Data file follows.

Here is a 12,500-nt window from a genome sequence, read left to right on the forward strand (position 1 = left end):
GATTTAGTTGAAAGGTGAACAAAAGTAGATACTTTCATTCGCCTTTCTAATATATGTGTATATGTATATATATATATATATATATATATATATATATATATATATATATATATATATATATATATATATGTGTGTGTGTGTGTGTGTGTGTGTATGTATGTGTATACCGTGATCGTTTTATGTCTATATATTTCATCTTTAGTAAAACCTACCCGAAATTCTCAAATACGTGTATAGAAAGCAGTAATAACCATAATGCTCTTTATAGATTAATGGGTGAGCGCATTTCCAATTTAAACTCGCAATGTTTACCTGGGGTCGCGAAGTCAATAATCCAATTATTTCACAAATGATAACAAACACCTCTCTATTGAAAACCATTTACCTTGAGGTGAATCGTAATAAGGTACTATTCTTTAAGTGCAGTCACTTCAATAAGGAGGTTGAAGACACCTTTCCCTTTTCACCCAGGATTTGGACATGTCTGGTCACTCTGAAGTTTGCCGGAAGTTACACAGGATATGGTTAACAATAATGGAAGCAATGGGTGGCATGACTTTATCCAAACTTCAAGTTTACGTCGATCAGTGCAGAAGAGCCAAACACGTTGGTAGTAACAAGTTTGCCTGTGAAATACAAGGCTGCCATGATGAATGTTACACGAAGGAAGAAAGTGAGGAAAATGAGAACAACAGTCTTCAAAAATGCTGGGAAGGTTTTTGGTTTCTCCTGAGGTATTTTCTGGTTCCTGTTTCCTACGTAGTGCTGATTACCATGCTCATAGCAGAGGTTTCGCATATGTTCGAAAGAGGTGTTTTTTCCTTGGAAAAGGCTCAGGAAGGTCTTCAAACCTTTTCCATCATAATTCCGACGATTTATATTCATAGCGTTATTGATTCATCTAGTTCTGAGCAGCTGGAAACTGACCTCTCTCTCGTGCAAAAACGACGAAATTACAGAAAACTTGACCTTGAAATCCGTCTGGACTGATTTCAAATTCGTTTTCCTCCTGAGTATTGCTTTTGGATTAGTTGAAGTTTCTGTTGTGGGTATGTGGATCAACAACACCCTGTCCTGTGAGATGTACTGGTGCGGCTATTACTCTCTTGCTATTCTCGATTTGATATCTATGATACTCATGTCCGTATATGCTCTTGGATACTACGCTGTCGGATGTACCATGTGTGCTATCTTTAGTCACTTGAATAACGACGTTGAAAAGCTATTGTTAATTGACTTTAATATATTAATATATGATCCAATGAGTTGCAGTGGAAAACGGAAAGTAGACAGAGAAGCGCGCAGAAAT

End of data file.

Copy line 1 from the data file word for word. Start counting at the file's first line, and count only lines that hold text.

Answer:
Here is a 12,500-nt window from a genome sequence, read left to right on the forward strand (position 1 = left end):